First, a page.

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Question about inventing a language program

  1. Sep 27, 2008 #1

    fluidistic

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    I am wondering how the man that invented FORTRAN did so.
    More precisely :
    It is not really the language that he invented but more likely a compiler that would understand some syntax that we call "language". So how did he write its compiler? In order to make it work it necessitate a compiler itself, or in other words, the compiler is a program itself. Am I right?
    So if I continue... how was invented the first program? How was it writed I mean, and compiled or executed...
     
  2. jcsd
  3. Sep 27, 2008 #2

    harborsparrow

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    the first compiler (or similar "language" tool) for any computer has to be written in that computer's native machine instruction set. once you have implemented any 'general purpose' programming instruction set (and yes, the compiler is itself just a program that translates one kind of command into raw machine instructions)...once you have the first compiler, other languages can be implemented for the same computer with less effort by using the first language to program the second language's compiler.
     
  4. Sep 27, 2008 #3

    harborsparrow

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    and incidentally, FORTRAN was not the "first" high-level, general purpose programming language. COBOL was. and, the concept of creating languages like FORTRAN was dreamed up by a woman (Grace Murray Hopper).
     
  5. Sep 27, 2008 #4

    fluidistic

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    Thank you very much for the information.
    But still I wonder about
    what is exactly the native machine instruction set? Does that mean that we have to build a computer in such a way that it would recognize a specific syntax? If yes, how can we build that? If no, does that mean that we have to "change" what does the computer in order to make it work as a compiler? If yes, how can it be done?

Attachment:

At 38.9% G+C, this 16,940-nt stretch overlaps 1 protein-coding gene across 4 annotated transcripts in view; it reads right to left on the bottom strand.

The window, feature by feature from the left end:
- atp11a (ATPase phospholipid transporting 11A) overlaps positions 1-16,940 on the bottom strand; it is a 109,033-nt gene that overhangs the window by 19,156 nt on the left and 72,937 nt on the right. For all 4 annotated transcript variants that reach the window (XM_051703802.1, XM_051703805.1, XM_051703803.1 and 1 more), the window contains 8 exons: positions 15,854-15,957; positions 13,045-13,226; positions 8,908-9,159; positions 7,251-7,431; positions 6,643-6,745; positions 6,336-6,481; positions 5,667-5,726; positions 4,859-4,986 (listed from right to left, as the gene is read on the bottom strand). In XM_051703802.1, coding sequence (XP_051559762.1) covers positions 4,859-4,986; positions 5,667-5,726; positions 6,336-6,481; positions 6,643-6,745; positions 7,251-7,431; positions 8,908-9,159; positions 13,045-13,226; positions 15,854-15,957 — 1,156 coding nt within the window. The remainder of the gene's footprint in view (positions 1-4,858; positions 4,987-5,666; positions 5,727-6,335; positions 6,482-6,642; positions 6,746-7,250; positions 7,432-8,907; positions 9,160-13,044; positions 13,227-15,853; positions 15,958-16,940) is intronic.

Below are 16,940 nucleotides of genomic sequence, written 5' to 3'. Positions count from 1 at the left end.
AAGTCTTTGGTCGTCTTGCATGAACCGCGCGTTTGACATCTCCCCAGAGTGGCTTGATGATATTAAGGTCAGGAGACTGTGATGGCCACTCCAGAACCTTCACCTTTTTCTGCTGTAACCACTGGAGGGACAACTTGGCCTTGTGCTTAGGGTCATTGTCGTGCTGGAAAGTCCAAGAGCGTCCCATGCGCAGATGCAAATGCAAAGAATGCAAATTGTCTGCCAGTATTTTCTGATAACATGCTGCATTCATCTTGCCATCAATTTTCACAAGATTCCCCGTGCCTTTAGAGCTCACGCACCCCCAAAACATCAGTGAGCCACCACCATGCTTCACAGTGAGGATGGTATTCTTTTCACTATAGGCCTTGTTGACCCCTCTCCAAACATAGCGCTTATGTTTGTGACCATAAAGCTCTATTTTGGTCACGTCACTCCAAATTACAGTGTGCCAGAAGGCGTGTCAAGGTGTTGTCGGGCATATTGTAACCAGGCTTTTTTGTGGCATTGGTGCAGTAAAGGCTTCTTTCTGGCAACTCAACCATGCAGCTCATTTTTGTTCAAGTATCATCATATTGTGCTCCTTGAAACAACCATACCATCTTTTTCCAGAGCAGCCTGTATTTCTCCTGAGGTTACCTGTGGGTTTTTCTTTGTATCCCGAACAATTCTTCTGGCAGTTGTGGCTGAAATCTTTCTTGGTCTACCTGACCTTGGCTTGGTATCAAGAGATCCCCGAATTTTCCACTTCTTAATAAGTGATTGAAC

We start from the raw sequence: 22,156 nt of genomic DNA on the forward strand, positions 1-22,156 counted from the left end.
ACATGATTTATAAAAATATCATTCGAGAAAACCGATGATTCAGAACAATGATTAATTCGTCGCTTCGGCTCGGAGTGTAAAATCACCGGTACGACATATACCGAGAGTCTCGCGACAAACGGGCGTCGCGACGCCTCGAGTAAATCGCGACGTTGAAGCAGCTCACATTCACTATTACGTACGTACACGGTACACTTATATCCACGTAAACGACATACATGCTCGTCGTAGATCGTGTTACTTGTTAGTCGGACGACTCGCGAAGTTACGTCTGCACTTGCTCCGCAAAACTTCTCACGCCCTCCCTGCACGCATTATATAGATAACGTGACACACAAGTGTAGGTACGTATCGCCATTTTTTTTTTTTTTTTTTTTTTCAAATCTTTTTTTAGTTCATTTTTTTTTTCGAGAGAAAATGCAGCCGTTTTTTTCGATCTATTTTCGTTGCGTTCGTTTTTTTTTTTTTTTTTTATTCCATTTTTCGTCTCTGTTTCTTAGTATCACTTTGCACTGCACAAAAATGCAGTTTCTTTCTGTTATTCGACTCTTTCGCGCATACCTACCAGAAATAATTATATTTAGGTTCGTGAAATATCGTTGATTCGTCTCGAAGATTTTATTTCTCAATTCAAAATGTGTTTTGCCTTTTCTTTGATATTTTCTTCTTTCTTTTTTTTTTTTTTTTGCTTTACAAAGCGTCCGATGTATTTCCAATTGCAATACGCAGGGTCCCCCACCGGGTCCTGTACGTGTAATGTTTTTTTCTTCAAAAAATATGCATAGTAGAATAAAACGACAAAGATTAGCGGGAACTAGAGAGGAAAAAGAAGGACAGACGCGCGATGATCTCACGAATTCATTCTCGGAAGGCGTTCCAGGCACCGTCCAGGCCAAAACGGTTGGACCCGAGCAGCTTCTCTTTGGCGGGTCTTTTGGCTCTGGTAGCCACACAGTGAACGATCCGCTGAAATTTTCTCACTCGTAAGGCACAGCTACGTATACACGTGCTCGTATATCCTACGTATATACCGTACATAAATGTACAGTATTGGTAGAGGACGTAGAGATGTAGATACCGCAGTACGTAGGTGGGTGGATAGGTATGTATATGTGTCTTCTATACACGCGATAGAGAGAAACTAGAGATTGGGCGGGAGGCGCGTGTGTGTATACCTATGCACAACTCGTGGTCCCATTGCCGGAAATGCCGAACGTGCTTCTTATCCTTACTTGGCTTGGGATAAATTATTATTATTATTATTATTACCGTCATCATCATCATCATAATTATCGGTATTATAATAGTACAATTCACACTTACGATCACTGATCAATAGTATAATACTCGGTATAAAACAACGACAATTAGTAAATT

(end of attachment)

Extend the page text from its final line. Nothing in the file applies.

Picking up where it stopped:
And yes, I understand that when we already have a compiler and a language, it's easier to "invent" another compiler and language.
     
  6. Sep 27, 2008 #5

    jtbell

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    All computers have a native instruction set that their CPUs are "hard-wired" to recognize. In its most fundamental form, an instruction is a string of 0's and 1's (binary bits).

    For example (just to make up a hypothetical instruction format on the spot), an instruction might consist of 32 bits, of which the first eight specify the particular operation (add, multiply, jump, etc.), the next four are "modifiers" that specify variations on the basic operation, and the remaining twenty bits are the address (in RAM) of the data that the operation is to act on. Different models of CPU chips have different instruction sets.

    When I was an undergraduate in the early 1970s, I played with a computer that could be programmed by setting a row of switches (on the front panel), which represented either a machine instruction or a RAM address, in binary notation. To program it, I first set the switches to represent the RAM address where I wanted to put the first instruction, then pressed a button to tell the machine to use that address. Then I set the switches to represent the actual instruction, and pressed another button to load the instruction at that address. I think it automatically incremented the address by one, so I could enter the instructions one after the other without having to set the address explicitly each time. When I was done, I set the address switches to the address of the first instruction and pressed the "run" button.

    Normally, I ran programs that had already been punched onto paper tape in a binary code, by reading them in with a paper tape reader. But before I could do that, I had to load a short program to drive the paper tape reader, by using the switches.

    (For any fellow grey-beards who happen to read this, the computer was a Digital Equipment PDP-5, if I remember correctly.)
     
    Last edited: Sep 29, 2008
  7. Sep 28, 2008 #6

    fluidistic

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    Thanks jtbell, I found what you wrote very interesting.
     
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